Survival tale that is worth telling again

Man's battle to survive the unforgiving forces of nature, and to survive the interior forces that lead to obsession and madness - these are themes running through most, if not all, of Werner Herzog's work. And in the gripping true-life saga Rescue Dawn, they are visited again.

Here, the director of Grizzly Man and Fitzcarraldo has recruited the scarily good, and once again scarily emaciated, Christian Bale (see The Machinist) to play Dieter Dengler. A German-born U.S. fighter pilot shot down over Laos during a secret bombing mission in the early days of the Vietnam War, Dengler was captured, tortured and tossed into a compound run by the Viet Cong. Almost immediately, he starts planning his escape. Never mind that the other American POWs there, like Duane (Steve Zahn) and Gene (Jeremy Davies), say it can't be done.

Wasting away on a diet of water and rice, physically and psychologically brutalized, the prisoners have retreated into crazed, frayed mind-sets. And after months in the camp, Dengler - a starry-eyed flyboy who loves America, and who had wanted to be a pilot since his days as a kid watching the Allied planes shelling his town - shows signs of losing it, too.

But he doesn't. Ultimately, the breakout is pulled off.

What happens next, as Dieter and company slash their way through death-grip jungle foliage, braving the elements, fleeing the enemy, and struggling to find food, is the heart of this astonishingly powerful tale. And it is all the more powerful for the way Herzog tells it: without the usual Hollywood tools of multi-angle camera shots, pumped-up music cues, hackneyed dialogue. This is a lean, mean, expert piece of filmmaking. The adventure is epic, the approach minimalist.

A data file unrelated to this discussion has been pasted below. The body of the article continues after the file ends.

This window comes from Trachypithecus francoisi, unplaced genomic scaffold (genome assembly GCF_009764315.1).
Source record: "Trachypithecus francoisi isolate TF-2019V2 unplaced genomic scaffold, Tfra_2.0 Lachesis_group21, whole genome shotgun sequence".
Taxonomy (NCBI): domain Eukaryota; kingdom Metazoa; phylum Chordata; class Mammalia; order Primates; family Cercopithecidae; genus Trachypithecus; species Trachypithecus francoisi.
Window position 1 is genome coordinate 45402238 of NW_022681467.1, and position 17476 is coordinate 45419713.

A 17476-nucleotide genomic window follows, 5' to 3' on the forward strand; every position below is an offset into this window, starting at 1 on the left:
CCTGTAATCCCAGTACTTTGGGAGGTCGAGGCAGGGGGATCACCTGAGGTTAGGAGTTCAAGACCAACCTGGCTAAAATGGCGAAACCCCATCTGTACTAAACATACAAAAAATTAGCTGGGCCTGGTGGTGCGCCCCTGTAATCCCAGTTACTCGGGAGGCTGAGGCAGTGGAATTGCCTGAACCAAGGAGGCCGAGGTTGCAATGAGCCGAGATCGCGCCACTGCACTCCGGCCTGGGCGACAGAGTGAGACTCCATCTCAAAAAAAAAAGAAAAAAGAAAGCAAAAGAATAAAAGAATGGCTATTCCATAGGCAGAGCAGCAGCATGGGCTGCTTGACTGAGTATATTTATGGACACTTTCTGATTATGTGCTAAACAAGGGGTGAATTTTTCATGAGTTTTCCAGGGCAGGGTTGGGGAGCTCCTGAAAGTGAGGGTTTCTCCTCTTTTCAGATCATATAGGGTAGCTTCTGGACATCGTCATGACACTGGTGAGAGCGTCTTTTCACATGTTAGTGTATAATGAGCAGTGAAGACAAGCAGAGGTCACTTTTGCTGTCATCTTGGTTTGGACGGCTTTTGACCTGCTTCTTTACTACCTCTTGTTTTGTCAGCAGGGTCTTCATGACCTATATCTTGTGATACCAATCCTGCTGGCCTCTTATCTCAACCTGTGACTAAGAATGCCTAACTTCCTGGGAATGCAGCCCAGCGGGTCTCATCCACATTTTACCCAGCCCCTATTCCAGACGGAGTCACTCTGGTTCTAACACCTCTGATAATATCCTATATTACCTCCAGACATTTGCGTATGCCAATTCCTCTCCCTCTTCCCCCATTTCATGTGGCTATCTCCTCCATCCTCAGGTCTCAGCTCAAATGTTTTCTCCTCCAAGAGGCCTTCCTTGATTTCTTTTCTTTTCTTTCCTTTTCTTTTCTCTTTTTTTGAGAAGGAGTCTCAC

Bale is extraordinary, grinning like a kid, displaying wily intelligence, sinewy resolve and spirit - and a bit of craziness, too. Zahn, an actor customarily relegated to comic sidekick status, brings a raw, quivering intensity to his role: Bearded and gaunt, he looks like some forgotten hermit, a figure from the Old Testament, sent into the wilderness to be tested by God.

Herzog has literally told this story before: 10 years ago, in his documentary Little Dieter Needs to Fly, the real Dengler recounts his amazing tale of escape and rescue. At one point he says, "I don't think of myself as a hero. No, only dead people are heroes."

If Rescue Dawn isn't about heroism, then it's about something deeper, more primitive: survival instinct.

Rescue Dawn ***1/2 (out of four stars)

Produced by Elton Brand, Harry Knapp and Steve Marlton, written and directed by Werner Herzog, photography by Peter Zeitlinger, music by Klaus Badelt. Distributed by MGM Pictures.

Running time: 2 hours, 6 mins.

Dieter Dengler. . . Christian Bale

Duane. . . Steve Zahn

Gene. . . Jeremy Davies

Parent's guide: PG-13 (violence, profanity, physical hardship, adult themes)

Playing at: Ritz Five, AMC Neshaminy and Showcase at Ritz Center/NJ

Contact movie critic Steven Rea at 215-854-5629 or srea@philly Read his recent work at